Napoleon and Naarden
Naarden and the Dutch Fortress Museum have special ties with Napoleon Bonaparte: On 21 October 1811 the French Emperor inspected the Naarden Fortress, during his visit of the Netherlands, which he had incorporated in his French Empire in the preceding year. After Napoleon had been defeated at the Battle of Leipzig in 1813, the French army retreated from the Netherlands. However, the French garrison in Naarden Fortress refused to leave. It was not until after the six-month siege with intensive bombing that the French eventually surrendered to the Dutch army on 12 May 1814.
Themes in the museum:
Napoleon and the Canon of the Netherlands
In fifty windows, the Canon of the Netherlands takes you along the most important events, persons and objects that have made the Netherlands to what it is today. The Canon is the basis of the subject of history in primary and secondary education. The Dutch Fortress Museum is part of the network of Canon Museum for the Canon windows of Napoleon.
Highlight 1: A fortified town
In 1811 Holland, which had been added to the French Empire a year earlier, was visited by Emperor Napoleon who wishes to inspect the fortifications. Accompanied by General Krayenhoff he came to Naarden and the Emperor was satisfied about the state of the fortress, with its six bastions and solid outworks. Since Napoleon’s visit the fortifications of Naarden have hardly been changed, which gives us a good insight into warfare during the French reign. The Dutch Fortress Museum as a location therefore dovetails with the Canon window of Napoleon.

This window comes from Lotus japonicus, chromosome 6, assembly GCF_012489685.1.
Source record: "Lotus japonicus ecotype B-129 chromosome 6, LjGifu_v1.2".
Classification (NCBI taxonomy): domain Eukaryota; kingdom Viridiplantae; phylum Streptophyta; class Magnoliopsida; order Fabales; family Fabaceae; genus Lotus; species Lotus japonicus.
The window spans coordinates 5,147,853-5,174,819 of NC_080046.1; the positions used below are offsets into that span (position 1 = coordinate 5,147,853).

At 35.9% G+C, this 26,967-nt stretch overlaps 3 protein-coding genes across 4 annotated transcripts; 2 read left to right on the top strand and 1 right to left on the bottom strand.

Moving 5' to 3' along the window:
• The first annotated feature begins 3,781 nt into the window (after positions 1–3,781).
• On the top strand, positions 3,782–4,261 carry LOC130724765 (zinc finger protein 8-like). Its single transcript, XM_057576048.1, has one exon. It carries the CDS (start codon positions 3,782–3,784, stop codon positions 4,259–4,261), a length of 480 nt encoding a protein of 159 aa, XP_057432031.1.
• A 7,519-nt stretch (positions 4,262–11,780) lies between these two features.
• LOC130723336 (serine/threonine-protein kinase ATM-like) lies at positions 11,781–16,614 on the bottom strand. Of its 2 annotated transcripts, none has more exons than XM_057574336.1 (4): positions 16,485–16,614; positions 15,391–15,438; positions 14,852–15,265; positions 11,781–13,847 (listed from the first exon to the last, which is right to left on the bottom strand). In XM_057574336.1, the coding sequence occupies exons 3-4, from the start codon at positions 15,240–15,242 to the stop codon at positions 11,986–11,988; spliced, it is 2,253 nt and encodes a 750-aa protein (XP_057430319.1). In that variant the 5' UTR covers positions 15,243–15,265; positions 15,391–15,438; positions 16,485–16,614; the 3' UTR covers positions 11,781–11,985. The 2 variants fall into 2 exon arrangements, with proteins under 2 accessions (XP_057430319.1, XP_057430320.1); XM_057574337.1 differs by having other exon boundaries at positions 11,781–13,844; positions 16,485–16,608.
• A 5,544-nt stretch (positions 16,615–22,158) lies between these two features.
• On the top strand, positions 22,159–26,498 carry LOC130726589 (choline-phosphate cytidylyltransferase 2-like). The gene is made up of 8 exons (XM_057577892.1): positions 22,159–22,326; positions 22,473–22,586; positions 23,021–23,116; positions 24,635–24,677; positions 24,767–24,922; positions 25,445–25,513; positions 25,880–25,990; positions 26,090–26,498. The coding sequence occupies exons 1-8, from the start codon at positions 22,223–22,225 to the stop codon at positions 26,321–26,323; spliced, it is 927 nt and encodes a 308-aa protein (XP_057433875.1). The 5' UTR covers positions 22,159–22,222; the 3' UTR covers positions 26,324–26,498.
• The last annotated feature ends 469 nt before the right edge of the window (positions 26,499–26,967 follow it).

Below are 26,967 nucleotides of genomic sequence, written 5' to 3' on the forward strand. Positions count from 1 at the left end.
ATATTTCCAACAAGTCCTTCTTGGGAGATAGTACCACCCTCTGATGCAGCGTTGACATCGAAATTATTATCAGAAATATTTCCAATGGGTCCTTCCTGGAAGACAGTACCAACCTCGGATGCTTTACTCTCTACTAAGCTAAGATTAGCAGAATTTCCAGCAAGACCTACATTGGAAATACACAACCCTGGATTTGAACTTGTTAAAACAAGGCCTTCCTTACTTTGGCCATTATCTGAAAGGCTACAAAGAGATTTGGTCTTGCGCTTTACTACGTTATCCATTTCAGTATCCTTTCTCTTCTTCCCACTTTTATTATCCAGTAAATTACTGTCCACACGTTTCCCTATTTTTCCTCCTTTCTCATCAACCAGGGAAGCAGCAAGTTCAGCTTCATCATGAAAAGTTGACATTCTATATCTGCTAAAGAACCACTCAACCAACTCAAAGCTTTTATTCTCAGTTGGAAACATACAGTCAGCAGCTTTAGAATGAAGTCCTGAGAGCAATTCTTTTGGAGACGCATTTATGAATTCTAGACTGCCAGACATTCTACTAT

Highlight 2: Smuggled note
From 17 November 1813 to 112 May 1814 the newly founded Dutch army under the command of General Krayenhoff besieged the French troops in Naarden Vesting. Around 2,000 French soldiers and citizens were waiting inside the fortress walls to be relieved by the French army, which would never arrive. Only after Napoleon had been sent into exile on Elba, the French troops surrender. During the siege sending a note through carrier pigeons is the only possibility to communicate with the outside world. This note of Nancy to Angelique gives us an insight into the difficult circumstances in which the besieged lived. This note also dovetails with the Canon window of Napoleon.
Gunners’ day in Napoleonic style
The Dutch Fortress Museum regularly organises events related to Napoleon; every third Sunday of the month is Gunners’ Day, with the gunners of the museum, dressed in uniforms of the Dutch army in 1814, giving demonstrations and firing canons from Napoleonic times.